So if the post-rock revolution went and invaded the prog-folk scene, well, the Glass would probably rise up from the ashes of the battlefield. These guys remind me of nothing less than the bastard child of 16 Horsepower and June of 44. And that ain't bad at all.
There are plenty of references to "old school" alt. country, especially Brad Bailey's vocals, which sounds a bit like a mixture of Gary Louris and Jay Farrar. There's a tender fragility to his singing that is immediately arresting.
But the music is the star. This stuff is well-conceived and highly crafted. The Glass didn't just waltz into some studio and thrash out an album. This puppy was baked with care. But it's not overdone. There are enough raw notes to convey plenty of emotion. A tough balance, but one that the Glass succeeds in creating.
For such a tight album, this puppy sure does swing. The Glass contains both accomplished songwriters and players, and the result here is a transcendent album. Most impressive.
Written Axe to Trigger
I suppose that Hospital Grade falls into the whole emo category--that is, if you can remember when bands like Jawbox and Treepeople and Superchunk were considered seminal influences. This is conceptual rock with a punk edge. Kinda like if moderately-melodic punk music smashed into that whole post-rock thing.
Built to Spill also comes to mind (though, of course, I did already mention Treepeople), but only the punchier stuff. Hospital Grade always keeps a sharp edge on these songs. There's nothing soft or round about them. Always a knife scraping across a blackboard. Keeps you awake.
These are songs that make sense the fifth or fiftieth time you hear them. It's not that they're impossibly complex or anything, it's just such an unusual sound that it takes a while for your ears to adjust fully. But once they do...
That's right. Total bliss. Put in the effort, and ye shall be rewarded. Or something like that. Hospital Grade is, indeed, of the finest quality.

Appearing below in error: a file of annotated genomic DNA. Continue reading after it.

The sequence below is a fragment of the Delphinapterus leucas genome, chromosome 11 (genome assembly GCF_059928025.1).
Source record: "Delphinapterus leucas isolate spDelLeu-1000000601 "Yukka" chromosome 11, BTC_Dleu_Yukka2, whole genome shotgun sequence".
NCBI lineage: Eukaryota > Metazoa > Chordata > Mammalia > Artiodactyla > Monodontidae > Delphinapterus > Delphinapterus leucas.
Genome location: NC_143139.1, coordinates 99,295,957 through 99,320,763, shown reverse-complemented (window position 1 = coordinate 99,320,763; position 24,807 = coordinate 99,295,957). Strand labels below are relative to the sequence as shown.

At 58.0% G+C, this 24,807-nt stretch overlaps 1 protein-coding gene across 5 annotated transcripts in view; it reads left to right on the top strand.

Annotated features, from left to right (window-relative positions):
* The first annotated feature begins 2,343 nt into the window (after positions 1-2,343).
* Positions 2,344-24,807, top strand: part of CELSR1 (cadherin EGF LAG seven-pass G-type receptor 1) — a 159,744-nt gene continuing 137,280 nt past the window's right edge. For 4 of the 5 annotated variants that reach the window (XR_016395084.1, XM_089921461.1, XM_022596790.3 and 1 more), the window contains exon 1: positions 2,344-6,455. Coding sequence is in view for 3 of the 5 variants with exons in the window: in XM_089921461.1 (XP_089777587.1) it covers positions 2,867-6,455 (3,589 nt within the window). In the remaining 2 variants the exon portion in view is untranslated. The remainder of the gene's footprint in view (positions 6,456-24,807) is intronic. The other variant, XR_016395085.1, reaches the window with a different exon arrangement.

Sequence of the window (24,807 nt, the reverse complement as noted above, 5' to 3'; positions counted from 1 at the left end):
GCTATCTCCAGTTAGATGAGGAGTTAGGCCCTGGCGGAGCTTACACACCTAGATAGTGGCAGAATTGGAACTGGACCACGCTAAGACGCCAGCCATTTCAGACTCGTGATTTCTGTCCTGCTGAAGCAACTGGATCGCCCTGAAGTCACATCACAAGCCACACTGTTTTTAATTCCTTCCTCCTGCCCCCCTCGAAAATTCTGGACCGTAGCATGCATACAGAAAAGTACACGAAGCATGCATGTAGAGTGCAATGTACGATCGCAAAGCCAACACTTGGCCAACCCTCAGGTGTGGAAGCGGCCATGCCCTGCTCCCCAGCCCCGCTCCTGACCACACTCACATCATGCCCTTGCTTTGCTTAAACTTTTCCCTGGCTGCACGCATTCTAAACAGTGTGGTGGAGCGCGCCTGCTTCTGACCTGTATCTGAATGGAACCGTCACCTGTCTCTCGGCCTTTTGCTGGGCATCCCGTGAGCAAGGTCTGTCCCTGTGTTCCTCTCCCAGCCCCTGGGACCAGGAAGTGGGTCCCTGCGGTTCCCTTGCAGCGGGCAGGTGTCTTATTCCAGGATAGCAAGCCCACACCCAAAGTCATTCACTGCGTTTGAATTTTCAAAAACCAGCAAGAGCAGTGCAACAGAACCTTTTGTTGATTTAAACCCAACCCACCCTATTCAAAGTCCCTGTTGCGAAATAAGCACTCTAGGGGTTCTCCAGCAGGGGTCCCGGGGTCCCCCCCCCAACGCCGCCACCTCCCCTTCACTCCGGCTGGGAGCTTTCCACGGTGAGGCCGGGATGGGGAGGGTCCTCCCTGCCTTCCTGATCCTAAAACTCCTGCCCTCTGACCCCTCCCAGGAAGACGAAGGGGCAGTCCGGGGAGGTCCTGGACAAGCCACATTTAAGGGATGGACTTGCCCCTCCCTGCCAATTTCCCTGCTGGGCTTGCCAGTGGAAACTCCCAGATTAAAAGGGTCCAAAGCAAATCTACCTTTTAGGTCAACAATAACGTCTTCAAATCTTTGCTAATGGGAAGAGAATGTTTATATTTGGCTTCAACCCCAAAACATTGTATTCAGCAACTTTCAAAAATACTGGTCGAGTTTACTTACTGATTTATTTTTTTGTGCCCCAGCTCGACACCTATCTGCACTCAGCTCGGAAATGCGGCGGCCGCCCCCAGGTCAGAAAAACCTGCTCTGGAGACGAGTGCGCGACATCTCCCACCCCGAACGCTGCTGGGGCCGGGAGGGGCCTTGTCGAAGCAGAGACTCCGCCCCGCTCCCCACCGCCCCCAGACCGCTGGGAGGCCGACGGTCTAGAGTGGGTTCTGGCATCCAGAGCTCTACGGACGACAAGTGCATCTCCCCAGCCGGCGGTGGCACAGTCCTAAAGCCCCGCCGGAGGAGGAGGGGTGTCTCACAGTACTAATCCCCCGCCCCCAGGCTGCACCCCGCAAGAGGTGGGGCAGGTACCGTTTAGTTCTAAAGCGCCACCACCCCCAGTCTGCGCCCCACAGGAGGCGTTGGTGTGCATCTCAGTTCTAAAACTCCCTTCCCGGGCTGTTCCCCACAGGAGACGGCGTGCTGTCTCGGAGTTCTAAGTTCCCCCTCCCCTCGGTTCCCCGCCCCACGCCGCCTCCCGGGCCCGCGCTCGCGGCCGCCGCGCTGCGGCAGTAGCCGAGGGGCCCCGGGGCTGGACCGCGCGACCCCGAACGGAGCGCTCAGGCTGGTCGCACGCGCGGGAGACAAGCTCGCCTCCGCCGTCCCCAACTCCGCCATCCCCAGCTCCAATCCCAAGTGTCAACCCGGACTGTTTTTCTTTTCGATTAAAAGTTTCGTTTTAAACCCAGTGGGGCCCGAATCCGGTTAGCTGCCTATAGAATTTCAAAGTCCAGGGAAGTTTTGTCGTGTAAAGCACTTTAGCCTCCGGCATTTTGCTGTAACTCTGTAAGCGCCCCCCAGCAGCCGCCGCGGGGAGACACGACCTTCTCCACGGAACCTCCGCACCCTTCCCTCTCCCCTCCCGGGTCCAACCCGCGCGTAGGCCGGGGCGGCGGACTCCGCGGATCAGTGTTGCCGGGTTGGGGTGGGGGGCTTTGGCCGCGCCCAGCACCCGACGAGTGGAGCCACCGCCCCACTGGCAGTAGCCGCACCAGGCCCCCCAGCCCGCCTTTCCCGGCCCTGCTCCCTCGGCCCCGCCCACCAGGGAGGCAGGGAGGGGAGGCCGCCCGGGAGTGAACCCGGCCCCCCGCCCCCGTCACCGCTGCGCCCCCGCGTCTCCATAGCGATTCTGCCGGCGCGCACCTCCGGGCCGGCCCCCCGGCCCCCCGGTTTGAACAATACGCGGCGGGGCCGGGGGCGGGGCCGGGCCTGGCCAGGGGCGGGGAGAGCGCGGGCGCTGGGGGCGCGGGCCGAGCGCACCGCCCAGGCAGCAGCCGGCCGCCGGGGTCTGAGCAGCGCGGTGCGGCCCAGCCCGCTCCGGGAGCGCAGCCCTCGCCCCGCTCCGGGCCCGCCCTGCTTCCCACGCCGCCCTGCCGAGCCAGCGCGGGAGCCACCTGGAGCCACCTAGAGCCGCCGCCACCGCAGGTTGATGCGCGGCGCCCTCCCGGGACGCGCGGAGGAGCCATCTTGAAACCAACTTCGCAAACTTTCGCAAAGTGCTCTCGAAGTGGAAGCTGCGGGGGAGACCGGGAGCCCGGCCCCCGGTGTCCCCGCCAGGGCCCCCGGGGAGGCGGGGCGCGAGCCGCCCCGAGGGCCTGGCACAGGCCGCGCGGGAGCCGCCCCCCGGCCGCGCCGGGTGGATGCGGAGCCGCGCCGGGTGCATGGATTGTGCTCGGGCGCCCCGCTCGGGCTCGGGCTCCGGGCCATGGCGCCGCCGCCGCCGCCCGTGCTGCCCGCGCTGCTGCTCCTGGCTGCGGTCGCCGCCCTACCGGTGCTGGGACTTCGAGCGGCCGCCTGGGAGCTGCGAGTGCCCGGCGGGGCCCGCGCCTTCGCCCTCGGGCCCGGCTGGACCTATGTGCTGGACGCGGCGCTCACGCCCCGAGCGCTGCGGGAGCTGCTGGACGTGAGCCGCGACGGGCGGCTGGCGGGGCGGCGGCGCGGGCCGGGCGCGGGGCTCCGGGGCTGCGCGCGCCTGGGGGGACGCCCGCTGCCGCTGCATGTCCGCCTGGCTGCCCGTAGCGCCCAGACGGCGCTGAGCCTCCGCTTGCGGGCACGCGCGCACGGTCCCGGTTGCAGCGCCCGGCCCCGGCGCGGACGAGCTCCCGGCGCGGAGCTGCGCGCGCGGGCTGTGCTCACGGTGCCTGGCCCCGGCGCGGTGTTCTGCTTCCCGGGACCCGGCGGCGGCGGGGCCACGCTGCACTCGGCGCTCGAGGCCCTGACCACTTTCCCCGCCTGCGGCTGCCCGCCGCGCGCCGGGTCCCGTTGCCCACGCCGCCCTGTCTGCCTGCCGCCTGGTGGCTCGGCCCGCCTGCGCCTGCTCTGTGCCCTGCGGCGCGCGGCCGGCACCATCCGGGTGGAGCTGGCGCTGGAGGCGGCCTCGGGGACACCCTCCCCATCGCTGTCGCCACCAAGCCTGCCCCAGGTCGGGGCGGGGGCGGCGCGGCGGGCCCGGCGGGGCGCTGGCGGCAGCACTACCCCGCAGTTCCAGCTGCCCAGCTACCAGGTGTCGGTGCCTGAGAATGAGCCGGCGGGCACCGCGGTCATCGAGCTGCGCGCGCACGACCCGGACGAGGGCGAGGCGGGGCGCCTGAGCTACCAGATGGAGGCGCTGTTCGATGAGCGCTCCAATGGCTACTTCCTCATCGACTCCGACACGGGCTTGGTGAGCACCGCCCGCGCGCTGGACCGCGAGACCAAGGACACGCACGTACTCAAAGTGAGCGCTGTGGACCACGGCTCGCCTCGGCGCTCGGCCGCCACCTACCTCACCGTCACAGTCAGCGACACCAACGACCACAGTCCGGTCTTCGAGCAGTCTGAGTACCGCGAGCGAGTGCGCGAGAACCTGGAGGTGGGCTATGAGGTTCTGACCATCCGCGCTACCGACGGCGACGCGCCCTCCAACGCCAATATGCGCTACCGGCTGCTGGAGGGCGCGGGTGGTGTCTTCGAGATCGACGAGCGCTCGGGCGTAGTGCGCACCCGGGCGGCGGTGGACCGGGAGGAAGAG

When We Were Mountains
(In Music We Trust)
The vocal warblings are very Shins-y, but the music is decidedly more out there. Loch Lomond plays with beats, samples, loops, and more traditional sounds. Sometimes it's a band, and sometimes the pieces sound much more like a one-man project.
But Loch Lomond is more a collective than a functioning outfit. Well, sort of. Richie Young and Rob Oberdorfer started work on this album, and in the end a good chunk of the Portland music scene stopped by to add one thing or another. Then Young officially joined the Standard, which picked up stakes and moved to my neck of the woods down here in the New South.
You don't need to know all that to like the album, however. Yeah, a lot of these pieces are a trip--that's a good thing. Apparently Young, Oberdorfer and Kate O'Brien and Ryan Cross of Iretsu actually learned how to play these songs live and did a few club gigs. That's probably not happening again any time soon.
But there is this album, see. And it's really good. The sort of album that takes creativity and then gets creative. Okay, so that sounds stupid, but you know what I mean. There are so many layers to these songs that it's impossible to peel them away in the short amount of time I have to review the disc. So I'll just have to play this one again a few hundred times.
Patton has that "breathy vocals floating above neo-folk" sound down, even though Patton's conception of neo-folk is much more Beck than, say, Fairport Convention. And Patton isn't against letting loose and rocking out every now and again.
I like those louder moments best. That's when Patton sounds most at ease and where he also finds a space he can call his own. Which is not to say that the folkier stuff sucks; it doesn't. In fact, it compares well to Nick Drake and his ilk. But it's been done, and I just keep hearing dead people.